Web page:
September 11, 2019
Iceland’s technological prowess and India’s scientific skills could combine to drive the Fourth Industrial Revolution and the machine-intelligence age
India’s transformative growth programmes and next-gen infrastructure projects create many opportunities for Icelandic innovators and investors
India-Iceland have scope to enhance partnership in trade, investment, research, and innovation that target future opportunities and challenges
There is potential for collaboration in pharma, healthcare and biotech space, as well as finance, hospitality and tourism services, among other sectors
Iceland’s technological prowess combined with India’s scientific skills can effectively drive the Fourth Industrial Revolution and the machine-intelligence age, said President of India, Shri Ram Nath Kovind, at the India-Iceland Business Forum in Reykjavik, Iceland, as part of his tri-nation visit to Iceland, Switzerland and Slovenia in September 2019.
With startups in India and Iceland working on revolutionary technologies such as robotics, ecology and marine litter, these areas could serve as potential anchors of future engagement, not only in Iceland and India but also in any other part of the world, he said. In a press statement released after his talks with Iceland President Johannesson, Shri Kovind revealed intent for enhanced economic, technological, and cultural cooperation. He also invited Iceland to join the International Solar Alliance, led by India, alongside 75 other member nations.
At the Business Forum, Present Kovind praised Iceland’s capacity in the fields of geothermal energy, circular economy, financial services, fisheries, food processing, shipping, tourism and innovation, and said Iceland is fast emerging as a pioneer in green technologies as well, be it carbon capture, energy efficient buildings or waste-to-wealth projects. Additionally, India’s transformative growth initiatives and next-generation infrastructure projects facilitate significant opportunities for Icelandic companies, as India strives to learn from Iceland’s economic success.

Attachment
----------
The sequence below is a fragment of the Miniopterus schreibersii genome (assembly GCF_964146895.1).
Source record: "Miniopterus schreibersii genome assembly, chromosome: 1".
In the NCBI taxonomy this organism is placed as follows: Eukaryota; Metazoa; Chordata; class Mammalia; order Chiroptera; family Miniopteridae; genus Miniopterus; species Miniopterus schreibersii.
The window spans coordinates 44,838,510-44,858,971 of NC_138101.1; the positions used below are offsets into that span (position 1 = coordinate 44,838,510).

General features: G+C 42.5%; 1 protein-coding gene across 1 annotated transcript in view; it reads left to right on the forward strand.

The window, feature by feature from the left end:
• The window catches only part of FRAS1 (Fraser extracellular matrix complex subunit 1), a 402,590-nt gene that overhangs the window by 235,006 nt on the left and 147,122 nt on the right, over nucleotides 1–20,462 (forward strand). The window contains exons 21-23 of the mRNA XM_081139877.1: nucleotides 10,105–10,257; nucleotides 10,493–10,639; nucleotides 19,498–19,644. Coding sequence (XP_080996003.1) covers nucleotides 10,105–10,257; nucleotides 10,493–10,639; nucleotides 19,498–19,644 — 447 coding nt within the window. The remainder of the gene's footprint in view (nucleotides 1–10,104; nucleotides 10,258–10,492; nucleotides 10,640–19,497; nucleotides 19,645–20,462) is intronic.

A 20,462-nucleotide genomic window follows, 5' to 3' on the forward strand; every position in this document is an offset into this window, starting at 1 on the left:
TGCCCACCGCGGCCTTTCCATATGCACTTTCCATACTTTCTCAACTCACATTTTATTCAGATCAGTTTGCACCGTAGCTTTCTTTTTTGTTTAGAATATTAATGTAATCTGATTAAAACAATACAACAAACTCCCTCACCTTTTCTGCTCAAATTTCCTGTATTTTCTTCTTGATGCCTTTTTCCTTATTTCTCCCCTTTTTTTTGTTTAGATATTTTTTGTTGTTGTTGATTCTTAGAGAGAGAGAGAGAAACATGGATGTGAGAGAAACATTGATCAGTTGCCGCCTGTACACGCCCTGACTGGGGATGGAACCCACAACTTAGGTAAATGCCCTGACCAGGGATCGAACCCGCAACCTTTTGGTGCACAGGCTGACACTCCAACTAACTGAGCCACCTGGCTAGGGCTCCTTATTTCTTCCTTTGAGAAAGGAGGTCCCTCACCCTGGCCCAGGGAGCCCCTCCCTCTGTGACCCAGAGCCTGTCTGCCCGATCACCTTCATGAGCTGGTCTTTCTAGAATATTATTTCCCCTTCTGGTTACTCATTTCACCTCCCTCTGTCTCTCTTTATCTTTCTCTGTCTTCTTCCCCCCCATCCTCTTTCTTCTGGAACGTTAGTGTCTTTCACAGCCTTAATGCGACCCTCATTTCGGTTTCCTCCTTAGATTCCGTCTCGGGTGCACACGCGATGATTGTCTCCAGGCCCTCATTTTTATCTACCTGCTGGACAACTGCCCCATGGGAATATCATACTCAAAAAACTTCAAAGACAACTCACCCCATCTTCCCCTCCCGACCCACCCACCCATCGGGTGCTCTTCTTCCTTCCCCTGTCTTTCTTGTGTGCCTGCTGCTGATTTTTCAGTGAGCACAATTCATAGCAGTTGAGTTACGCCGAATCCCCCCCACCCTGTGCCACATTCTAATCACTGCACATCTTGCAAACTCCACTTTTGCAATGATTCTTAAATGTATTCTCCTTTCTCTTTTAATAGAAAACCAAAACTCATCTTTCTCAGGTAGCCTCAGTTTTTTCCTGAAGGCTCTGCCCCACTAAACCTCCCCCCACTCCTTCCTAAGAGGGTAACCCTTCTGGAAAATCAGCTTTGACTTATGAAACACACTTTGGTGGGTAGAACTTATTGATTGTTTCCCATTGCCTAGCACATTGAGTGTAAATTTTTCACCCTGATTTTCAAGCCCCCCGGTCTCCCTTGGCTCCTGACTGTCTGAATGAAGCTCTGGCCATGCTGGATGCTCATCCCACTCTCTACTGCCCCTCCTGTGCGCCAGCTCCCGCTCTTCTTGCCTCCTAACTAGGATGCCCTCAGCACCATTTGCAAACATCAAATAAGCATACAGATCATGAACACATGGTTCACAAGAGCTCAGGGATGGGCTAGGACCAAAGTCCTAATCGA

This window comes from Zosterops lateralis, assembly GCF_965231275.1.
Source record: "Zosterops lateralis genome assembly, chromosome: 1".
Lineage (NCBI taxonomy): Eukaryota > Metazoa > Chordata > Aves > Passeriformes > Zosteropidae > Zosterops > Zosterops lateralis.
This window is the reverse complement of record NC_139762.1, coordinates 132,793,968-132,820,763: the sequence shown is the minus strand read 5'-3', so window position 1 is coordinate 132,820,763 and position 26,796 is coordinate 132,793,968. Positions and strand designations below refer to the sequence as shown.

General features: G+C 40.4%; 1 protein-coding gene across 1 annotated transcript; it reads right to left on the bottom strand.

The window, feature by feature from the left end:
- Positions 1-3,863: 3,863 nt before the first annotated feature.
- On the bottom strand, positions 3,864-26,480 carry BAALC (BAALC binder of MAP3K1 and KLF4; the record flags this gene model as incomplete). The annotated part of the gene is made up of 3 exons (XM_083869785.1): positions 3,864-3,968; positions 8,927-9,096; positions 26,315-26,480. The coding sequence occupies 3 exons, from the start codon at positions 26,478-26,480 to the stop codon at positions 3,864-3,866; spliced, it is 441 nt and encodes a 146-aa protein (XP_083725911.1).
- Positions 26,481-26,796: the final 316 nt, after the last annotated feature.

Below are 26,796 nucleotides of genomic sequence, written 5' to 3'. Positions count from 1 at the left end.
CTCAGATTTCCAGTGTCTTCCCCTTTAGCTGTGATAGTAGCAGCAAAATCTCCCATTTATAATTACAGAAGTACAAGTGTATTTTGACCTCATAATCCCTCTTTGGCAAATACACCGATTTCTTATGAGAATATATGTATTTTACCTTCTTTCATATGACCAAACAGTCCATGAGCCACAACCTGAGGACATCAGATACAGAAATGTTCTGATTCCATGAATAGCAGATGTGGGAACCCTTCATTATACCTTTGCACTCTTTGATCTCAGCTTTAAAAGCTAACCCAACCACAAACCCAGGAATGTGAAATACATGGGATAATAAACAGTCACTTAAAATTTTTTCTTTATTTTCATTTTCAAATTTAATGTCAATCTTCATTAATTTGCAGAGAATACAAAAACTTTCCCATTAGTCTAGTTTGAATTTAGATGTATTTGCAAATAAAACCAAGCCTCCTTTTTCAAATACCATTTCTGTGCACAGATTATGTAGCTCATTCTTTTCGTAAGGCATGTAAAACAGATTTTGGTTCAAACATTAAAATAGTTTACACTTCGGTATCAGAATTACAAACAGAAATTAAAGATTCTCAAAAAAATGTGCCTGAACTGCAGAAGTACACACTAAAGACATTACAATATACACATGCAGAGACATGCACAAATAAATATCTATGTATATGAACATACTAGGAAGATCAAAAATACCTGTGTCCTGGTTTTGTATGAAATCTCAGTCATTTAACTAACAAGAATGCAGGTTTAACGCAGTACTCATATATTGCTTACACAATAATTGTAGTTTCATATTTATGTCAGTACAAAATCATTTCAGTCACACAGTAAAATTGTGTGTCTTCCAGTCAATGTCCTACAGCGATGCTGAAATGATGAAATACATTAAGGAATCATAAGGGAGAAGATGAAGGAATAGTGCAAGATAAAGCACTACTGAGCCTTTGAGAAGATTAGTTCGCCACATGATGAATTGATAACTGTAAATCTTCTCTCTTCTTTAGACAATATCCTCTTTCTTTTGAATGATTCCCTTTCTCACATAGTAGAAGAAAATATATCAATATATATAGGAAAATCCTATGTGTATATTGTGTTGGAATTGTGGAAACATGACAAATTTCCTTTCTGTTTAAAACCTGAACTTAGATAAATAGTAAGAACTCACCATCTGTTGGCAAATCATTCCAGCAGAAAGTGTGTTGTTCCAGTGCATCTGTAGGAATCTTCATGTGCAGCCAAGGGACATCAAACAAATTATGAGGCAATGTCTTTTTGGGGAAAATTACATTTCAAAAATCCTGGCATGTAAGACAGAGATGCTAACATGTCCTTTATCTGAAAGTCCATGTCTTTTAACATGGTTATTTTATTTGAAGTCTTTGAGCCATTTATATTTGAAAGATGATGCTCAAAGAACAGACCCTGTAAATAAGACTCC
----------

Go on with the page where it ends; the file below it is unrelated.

There is a lot of scope to enhance economic partnership in trade, investment, research, and innovation between the two countries, said President Kovind, adding that India and Iceland share complementary capacities. Despite modest bilateral trade figures currently, Shri Kovind is confident that shared business strengths between the two nations will have a positive effect on these numbers.
Initiatives such as Make In India and Digital India ensure that India’s growing manufacturing capabilities are a key factor in increasing interest from countries looking to improve upon existing foreign trade relations. Iceland will benefit from sourcing manufactured goods, fruits and vegetables, textiles, chemicals, and engineering goods from India. Shri Kovind also recognised the significant opportunities for India and Iceland in the pharma, healthcare and biotech space, while further noting shared interests in finance, hospitality and tourism services.